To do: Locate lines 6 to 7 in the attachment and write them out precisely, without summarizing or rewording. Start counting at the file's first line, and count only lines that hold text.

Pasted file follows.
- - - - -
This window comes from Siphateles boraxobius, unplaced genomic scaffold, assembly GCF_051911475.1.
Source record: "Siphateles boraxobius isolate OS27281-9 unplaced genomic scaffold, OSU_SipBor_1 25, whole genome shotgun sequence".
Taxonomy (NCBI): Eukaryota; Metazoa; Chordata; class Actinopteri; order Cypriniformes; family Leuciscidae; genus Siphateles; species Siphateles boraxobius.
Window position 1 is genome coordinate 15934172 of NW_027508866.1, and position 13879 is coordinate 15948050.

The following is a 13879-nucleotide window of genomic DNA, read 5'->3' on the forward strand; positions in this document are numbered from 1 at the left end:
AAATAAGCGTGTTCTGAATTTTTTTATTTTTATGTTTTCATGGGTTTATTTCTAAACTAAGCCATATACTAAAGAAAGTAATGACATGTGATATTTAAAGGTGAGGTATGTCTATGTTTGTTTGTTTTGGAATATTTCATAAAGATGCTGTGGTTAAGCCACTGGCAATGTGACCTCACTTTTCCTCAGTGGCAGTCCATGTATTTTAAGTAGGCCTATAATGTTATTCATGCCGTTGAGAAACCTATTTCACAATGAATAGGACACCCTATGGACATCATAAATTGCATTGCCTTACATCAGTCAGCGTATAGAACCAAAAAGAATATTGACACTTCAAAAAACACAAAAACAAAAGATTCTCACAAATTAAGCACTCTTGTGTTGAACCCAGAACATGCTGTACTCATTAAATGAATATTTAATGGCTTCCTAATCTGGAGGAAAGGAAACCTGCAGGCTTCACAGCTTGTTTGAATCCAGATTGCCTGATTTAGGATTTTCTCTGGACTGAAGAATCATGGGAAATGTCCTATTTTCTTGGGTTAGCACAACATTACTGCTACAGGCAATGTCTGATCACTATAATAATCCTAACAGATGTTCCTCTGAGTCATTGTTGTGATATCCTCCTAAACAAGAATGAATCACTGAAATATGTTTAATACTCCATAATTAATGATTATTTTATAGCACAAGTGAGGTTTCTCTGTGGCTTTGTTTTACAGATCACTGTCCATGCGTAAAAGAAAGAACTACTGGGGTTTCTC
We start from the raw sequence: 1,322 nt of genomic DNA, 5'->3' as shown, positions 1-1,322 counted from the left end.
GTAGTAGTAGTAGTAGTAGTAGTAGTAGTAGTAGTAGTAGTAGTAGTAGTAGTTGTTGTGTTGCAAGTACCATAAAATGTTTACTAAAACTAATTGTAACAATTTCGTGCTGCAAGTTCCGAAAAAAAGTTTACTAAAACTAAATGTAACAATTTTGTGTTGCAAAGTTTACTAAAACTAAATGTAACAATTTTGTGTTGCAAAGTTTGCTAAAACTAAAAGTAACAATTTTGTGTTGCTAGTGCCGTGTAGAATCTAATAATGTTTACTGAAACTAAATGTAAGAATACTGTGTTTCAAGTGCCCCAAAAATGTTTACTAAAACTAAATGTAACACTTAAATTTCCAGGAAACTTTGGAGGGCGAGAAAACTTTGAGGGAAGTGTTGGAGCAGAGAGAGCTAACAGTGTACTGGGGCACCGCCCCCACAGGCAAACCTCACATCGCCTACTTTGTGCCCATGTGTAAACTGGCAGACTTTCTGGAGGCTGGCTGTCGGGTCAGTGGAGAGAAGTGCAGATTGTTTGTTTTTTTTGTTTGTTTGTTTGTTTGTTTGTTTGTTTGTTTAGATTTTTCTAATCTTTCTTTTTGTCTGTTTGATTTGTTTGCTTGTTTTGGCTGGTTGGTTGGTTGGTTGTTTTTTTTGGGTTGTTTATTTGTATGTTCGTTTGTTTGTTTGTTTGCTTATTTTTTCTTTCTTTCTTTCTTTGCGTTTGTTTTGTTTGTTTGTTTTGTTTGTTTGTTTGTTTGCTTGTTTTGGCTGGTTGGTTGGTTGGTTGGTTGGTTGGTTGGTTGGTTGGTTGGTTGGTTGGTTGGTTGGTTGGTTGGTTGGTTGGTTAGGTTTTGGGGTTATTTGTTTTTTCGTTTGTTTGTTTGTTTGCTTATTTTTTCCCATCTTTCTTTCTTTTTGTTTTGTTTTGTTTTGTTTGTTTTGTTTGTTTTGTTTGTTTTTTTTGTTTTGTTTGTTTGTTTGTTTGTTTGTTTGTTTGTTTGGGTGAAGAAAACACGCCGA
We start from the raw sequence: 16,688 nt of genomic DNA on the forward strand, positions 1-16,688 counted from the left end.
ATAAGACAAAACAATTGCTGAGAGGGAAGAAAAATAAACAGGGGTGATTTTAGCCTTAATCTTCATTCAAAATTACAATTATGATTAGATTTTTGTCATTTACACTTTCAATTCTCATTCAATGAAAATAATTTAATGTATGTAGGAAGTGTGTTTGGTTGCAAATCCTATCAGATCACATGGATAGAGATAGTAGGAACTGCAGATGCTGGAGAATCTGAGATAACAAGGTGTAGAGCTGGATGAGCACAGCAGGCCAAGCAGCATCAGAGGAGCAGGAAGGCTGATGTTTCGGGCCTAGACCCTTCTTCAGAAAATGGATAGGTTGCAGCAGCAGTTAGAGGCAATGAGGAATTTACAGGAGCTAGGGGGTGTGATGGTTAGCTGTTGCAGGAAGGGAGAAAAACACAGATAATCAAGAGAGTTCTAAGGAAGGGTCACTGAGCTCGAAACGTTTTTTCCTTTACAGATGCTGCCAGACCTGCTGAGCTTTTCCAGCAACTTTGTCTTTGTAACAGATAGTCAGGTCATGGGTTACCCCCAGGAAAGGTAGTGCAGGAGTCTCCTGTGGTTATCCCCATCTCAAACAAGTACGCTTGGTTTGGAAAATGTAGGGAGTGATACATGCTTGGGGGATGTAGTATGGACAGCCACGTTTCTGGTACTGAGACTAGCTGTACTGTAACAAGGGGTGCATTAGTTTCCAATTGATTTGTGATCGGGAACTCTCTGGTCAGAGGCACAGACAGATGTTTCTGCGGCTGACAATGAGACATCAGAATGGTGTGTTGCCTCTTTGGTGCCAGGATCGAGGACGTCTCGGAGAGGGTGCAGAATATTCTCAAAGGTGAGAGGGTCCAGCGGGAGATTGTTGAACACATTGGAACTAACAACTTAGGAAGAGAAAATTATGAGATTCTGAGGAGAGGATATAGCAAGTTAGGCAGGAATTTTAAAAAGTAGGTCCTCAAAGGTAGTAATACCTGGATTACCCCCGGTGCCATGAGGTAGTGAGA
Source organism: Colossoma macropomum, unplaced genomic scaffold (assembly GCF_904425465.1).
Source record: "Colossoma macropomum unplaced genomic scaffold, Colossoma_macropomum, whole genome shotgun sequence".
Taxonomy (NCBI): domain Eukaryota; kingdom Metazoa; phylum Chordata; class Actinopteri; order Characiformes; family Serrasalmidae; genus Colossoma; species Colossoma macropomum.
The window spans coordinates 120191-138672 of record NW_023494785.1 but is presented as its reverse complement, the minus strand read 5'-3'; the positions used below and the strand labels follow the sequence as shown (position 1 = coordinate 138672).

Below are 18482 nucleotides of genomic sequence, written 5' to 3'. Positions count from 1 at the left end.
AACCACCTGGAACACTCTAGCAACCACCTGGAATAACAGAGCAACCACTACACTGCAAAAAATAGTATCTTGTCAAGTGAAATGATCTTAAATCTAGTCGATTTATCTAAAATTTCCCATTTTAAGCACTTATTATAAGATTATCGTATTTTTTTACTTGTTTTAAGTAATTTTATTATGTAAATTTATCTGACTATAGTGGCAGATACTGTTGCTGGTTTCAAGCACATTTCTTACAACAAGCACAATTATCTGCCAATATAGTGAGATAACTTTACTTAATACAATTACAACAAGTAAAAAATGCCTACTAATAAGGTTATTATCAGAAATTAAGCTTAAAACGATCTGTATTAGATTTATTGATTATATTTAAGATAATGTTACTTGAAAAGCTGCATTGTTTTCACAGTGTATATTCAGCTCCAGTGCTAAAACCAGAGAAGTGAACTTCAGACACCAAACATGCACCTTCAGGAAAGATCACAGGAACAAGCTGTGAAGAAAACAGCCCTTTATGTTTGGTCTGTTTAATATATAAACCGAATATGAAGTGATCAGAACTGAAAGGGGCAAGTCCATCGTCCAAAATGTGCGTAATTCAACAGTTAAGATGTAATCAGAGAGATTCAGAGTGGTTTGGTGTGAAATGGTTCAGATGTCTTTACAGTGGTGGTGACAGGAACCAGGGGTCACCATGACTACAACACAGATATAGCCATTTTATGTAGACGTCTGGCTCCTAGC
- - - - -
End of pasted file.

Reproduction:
AAATAAGCGTGTTCTGAATTTTTTTATTTTTATGTTTTCATGGGTTTATTTCTAAACTAAGCCATATACTAAAGAAAGTAATGACATGTGATATTTAAAGGTGAGGTATGTCTATGTTTGTTTGTTTTGGAATATTTCATAAAGATGCTGTGGTTAAGCCACTGGCAATGTGACCTCACTTTTCCTCAGTGGCAGTCCATGTATTTTAAGTAGGCCTATAATGTTATTCATGCCGTTGAGAAACCTATTTCACAATGAATAGGACACCCTATGGACATCATAAATTGCATTGCCTTACATCAGTCAGCGTATAGAACCAAAAAGAATATTGACACTTCAAAAAACACAAAAACAAAAGATTCTCACAAATTAAGCACTCTTGTGTTGAACCCAGAACATGCTGTACTCATTAAATGAATATTTAATGGCTTCCTAATCTGGAGGAAAGGAAACCTGCAGGCTTCACAGCTTGTTTGAATCCAGATTGCCTGATTTAGGATTTTCTCTGGACTGAAGAATCATGGGAAATGTCCTATTTTCTTGGGTTAGCACAACATTACTGCTACAGGCAATGTCTGATCACTATAATAATCCTAACAGATGTTCCTCTGAGTCATTGTTGTGATATCCTCCTAAACAAGAATGAATCACTGAAATATGTTTAATACTCCATAATTAATGATTATTTTATAGCACAAGTGAGGTTTCTCTGTGGCTTTGTTTTACAGATCACTGTCCATGCGTAAAAGAAAGAACTACTGGGGTTTCTC
We start from the raw sequence: 1,322 nt of genomic DNA, 5'->3' as shown, positions 1-1,322 counted from the left end.